February 5, 2004  
Volume 97, Issue 70  

Front Page >> Arts & Entertainment > Story
 

Sections

> News
> Editorial & Opinions
> Arts & Entertainment
> Campus Life
> Sports

Archives

> Archives
> Search Archive:
> Browse By Date:

More Stuff

> Photo Gallery
> Comics
> Contests
> Links

Talk to Us

> About Us
> Submit Letter
> Volunteers
> Advertising
> Gazette Alumni Society

ARTS & ENTERTAINMENT

Documentary Dying at Grace presents a myriad of emotions

By Georgia Tanner
Gazette Writer

“This film is about the experience of dying.”

Even the blunt words that appear at the beginning of the film cannot fully prepare you for what you are about to see. Allan King’s Dying at Grace document the final days of five people at the Salvation Army Toronto Grace Health Centre. It is both sensitive and explicit in the way it presents their struggle, and can be difficult to watch.

Dying at Grace is not afraid to show all aspects of death. At a time when movies typically show the terminally ill facing death with admirable courage, the common and understandable fear reflected in one patient’s words, “I just don’t want to go to sleep [for fear of death]” is all the more shaking.

The film shows us that having courage at the end of one’s life may not necessarily mean being ready for or unafraid of death. It depicts both the fear and terrible isolation of going through our final days.

Feelings of isolation and misunderstanding are not uncommon. Eda, one of the more optimistic patients in the film, refuses to speak to some of her friends, preferring to deal with the issue of death on her own.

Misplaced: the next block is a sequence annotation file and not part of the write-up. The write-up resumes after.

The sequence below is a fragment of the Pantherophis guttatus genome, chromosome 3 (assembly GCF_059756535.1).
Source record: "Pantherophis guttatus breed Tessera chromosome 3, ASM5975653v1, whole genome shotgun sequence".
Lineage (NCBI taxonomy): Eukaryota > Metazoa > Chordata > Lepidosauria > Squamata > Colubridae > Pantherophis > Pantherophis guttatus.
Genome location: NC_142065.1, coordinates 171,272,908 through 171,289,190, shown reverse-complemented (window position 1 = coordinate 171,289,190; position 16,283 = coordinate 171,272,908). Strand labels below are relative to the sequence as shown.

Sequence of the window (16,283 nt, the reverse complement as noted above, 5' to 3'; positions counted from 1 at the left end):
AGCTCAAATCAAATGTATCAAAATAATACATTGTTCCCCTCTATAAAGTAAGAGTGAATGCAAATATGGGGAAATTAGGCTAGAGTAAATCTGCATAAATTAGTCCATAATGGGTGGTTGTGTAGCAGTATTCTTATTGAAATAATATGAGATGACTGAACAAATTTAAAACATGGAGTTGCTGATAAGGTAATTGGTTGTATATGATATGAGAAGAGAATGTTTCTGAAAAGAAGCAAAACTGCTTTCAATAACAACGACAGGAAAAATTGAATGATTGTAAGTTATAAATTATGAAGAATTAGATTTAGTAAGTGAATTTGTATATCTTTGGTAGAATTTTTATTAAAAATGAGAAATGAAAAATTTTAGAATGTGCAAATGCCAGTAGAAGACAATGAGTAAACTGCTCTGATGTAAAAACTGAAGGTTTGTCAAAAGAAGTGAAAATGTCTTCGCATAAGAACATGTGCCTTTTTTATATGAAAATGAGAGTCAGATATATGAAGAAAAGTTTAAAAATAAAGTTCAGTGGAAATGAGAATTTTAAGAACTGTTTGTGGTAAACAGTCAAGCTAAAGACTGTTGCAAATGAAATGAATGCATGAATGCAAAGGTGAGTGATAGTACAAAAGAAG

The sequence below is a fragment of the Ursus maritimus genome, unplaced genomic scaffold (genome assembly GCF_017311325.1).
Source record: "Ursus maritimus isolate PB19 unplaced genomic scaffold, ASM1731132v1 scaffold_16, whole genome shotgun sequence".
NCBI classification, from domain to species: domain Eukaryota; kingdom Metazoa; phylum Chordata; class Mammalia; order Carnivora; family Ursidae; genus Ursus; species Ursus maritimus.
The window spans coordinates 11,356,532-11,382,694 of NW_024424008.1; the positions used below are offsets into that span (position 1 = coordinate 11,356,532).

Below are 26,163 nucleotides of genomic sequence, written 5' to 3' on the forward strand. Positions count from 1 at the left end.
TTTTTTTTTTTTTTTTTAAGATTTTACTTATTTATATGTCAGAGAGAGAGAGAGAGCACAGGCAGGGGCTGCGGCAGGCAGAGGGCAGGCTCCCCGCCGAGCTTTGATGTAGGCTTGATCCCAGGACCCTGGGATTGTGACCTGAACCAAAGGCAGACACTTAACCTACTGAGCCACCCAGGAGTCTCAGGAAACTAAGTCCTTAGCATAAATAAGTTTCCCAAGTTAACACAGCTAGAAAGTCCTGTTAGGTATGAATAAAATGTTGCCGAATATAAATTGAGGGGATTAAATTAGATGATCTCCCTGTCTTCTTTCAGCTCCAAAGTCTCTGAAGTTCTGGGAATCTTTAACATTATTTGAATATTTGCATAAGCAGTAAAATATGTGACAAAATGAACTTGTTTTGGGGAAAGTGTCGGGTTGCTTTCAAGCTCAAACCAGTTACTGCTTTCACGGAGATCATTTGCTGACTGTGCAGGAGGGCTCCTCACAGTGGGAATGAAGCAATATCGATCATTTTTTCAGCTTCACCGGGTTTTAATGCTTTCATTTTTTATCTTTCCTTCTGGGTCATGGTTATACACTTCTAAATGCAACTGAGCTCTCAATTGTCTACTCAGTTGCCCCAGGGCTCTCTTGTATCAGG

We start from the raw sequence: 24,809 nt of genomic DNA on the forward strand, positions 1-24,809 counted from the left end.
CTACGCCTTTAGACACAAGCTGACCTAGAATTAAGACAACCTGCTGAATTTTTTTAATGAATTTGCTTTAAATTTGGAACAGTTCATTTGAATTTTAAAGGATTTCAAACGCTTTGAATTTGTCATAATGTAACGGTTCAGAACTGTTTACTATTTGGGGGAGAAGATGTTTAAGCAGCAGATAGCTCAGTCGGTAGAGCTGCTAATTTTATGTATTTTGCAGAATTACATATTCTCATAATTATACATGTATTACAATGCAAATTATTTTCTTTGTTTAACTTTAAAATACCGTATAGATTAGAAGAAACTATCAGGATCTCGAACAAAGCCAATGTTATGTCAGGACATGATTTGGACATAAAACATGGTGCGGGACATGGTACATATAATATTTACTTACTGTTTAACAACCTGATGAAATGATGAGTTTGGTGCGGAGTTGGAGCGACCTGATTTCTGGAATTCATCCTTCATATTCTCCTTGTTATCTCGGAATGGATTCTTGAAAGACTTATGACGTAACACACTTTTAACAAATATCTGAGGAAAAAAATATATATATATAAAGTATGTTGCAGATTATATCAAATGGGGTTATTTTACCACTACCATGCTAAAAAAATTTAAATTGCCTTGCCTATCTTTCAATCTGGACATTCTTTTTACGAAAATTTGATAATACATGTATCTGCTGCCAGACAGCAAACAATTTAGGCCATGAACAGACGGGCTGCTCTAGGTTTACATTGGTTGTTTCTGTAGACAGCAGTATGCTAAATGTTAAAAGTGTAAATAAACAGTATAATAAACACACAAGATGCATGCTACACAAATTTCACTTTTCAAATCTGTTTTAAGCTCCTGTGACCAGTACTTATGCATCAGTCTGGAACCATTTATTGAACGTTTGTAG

Carmela, an elderly Italian-Canadian, specifically requests her family not be with her at the moment of death. Expressing the feeling of isolation of the terminally ill, Lloyd, a minister for the Metropolitan Community Church, asks his nurse, “Does he (the cameraman) understand?”

But King’s documentary doesn’t try to teach understanding; it doesn’t try to explain death, make it pretty or scary or even ask the viewer to come to any particular conclusion. All we are shown are five different experiences, five different lives and a myriad of emotions.

Each person who watches Dying at Grace reacts differently. No two people will react to death the same way, nor necessarily the way we expect.

In the film, Lloyd was both sad and afraid to die, even though he knew heaven was waiting for him; while Eda was more accepting, though she didn’t know what awaited her afterwards. And while some family members sobbed at their loved one’s bedside, others optimistically spoke of a possible brighter future or of happy memories.

In its stark portrayal of others dealing with the prospect of imminent death, the film forces the viewer to confront the essentials of their own lives.

The documentary is as much about oneself as it is about the people in it. It makes one appreciate life and the richness of the lives of the people dying in the film.

Dying at Grace was named one of Canada’s Top 10 at the 2003 Toronto International Film Festival. The documentary premieres on TVO on Wednesday, Feb. 11 at 9 p.m. and features a phone-in discussion afterwards.

 

 

Arts & Entertainment Links

     
© 2003 The Gazette  
BluThng Productions